Cheating is harmful but it doesnt have to be the end of a relationship.

Esther Perel, a US based sex and relationship therapist says that learning and healing after an affair can a relationship grow stronger. The revelation of an affair makes people take stock of their marriage, and really look at it with from a critical perspective. 

Of course what we've always known cheating to cause is a creation of doubts and pulling apart of whatever structure the relationship has been built on.

Once a partner cheats, it becomes hard to trust again or to form a connection as strong as what you had before their eyes strayed, even if it was one time.

Esther Perel says that cheating helps relationships in an unconventional way. [Credit: LovePanky]
Esther Perel says that cheating helps relationships in an unconventional way. [Credit: LovePanky]
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However in a stark contrast to everything we seemingly know about cheating, Esther Perel claims cheating doesn't have to be the end of your relationship.

“Many affairs are break-ups, but some affairs are make-ups,” Perel tells The Guardian UK.

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The therapist is against infidelity and unfaithfulness among partners but she believes that when it does happen, divorce shouldn’t be the only option. Reconciliation, a chance to patch things up, move on from that occurrence should be on the cards.

“I think people should be able to determine for themselves the choices that they will make and the consequences thereof,” she says.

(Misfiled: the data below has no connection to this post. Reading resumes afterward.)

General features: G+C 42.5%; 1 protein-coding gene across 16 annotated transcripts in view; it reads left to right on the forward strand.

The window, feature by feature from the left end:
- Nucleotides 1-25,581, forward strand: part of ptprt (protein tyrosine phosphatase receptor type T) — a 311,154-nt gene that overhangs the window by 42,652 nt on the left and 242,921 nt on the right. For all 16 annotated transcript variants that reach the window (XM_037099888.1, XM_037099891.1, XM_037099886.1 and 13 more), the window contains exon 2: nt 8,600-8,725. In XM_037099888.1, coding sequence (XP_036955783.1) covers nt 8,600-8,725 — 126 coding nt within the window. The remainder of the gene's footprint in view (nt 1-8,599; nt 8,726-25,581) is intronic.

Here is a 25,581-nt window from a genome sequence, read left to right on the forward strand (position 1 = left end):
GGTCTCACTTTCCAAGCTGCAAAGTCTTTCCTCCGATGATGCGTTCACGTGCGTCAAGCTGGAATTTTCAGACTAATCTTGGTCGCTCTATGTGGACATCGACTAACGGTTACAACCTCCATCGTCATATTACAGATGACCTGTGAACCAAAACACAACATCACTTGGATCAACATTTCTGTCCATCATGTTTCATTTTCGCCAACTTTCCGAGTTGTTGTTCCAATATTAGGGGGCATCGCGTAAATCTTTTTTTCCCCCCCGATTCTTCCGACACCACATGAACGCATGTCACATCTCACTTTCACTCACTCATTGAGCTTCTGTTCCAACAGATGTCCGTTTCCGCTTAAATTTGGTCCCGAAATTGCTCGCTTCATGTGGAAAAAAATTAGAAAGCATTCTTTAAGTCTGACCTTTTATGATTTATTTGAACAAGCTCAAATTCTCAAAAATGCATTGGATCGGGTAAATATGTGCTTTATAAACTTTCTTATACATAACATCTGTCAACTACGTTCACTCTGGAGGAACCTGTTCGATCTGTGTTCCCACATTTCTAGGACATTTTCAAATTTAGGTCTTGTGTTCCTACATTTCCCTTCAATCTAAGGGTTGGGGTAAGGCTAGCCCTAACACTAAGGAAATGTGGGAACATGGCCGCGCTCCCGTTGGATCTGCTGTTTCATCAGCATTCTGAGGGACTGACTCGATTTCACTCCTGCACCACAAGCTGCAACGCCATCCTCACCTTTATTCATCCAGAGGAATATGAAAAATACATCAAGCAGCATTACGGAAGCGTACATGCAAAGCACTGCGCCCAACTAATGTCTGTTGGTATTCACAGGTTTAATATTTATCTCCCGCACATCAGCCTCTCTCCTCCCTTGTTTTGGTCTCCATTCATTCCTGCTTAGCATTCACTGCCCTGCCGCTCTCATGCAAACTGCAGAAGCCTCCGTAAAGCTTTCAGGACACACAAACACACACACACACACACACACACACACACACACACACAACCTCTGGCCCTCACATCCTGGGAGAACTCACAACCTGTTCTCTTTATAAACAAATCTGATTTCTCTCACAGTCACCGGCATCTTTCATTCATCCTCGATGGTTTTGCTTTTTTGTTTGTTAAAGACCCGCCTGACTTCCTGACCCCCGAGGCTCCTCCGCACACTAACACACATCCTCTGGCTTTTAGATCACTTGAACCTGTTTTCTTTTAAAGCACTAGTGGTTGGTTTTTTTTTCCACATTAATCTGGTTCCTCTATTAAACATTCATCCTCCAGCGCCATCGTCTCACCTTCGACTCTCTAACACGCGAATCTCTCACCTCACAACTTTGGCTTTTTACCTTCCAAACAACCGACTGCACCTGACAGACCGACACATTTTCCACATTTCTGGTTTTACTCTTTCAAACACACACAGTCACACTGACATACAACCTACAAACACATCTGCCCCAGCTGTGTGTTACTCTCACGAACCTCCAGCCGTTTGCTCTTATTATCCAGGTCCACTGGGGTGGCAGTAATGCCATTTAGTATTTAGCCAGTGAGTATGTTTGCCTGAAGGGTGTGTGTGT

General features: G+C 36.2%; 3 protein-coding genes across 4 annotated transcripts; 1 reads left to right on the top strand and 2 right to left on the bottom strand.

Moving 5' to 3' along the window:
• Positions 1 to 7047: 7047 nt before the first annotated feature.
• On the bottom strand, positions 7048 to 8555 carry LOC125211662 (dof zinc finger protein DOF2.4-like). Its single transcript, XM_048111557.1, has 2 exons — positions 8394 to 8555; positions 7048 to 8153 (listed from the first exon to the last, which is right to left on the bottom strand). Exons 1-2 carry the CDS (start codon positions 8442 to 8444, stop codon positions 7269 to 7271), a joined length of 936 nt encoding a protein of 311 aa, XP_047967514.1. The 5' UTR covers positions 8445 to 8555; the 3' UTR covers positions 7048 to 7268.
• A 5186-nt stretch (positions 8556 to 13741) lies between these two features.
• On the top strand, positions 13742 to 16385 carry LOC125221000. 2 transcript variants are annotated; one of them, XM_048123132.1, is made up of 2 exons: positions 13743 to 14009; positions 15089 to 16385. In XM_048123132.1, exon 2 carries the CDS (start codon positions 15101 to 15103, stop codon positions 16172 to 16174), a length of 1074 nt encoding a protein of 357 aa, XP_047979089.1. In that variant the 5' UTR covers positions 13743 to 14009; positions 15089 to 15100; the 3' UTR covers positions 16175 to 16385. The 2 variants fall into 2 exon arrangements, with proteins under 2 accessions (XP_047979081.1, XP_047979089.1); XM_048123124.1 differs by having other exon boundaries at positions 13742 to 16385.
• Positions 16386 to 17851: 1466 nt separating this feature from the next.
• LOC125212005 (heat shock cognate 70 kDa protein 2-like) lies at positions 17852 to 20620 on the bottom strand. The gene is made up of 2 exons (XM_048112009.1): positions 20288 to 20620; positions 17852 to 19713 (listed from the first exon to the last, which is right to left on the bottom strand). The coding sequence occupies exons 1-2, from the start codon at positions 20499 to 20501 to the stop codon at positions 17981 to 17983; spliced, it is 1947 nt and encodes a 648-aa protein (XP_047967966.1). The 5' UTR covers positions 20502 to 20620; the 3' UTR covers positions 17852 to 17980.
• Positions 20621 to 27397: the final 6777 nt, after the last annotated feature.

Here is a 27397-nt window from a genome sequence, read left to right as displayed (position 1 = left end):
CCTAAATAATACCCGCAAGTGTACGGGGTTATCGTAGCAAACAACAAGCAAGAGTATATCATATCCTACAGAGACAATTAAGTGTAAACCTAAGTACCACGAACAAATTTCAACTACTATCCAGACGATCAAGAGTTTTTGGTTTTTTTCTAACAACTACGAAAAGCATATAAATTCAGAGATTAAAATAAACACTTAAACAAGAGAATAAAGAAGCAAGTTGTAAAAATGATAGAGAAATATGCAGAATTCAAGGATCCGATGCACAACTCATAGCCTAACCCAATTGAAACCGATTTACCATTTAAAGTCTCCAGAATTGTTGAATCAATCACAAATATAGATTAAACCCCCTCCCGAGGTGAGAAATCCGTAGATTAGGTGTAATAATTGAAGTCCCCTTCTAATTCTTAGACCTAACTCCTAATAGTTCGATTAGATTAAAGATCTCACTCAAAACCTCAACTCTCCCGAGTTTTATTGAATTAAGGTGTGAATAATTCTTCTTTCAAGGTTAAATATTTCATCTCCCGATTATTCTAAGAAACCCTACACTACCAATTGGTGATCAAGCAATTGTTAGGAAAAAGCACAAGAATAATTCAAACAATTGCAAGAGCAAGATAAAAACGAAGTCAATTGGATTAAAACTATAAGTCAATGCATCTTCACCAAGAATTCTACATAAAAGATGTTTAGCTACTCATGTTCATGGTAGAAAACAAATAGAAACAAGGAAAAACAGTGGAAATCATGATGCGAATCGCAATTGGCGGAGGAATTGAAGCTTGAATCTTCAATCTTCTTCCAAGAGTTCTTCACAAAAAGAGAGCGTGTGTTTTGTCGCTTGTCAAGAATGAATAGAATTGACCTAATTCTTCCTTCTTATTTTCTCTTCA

When a partner is caught in infidelity, conflict and divorce should not be the automatic reaction, according to Perel [Credit - iStock]
When a partner is caught in infidelity, conflict and divorce should not be the automatic reaction, according to Perel [Credit - iStock]
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“To just push people to [breakups] and to think that divorce is always the better solution when it dissolves all the family bonds… Entire lives are intertwined with a marriage.”

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Perel insists that the process of recovery could help improve a relationship because it makes couples actually look at the underlying issues in their relationships and actually deal with them.

“Sometimes the relationship that comes out is stronger, and more honest and deeper than the one that existed before because people finally step up.”

What do you think of Esther Perel's advice - sound or unsound?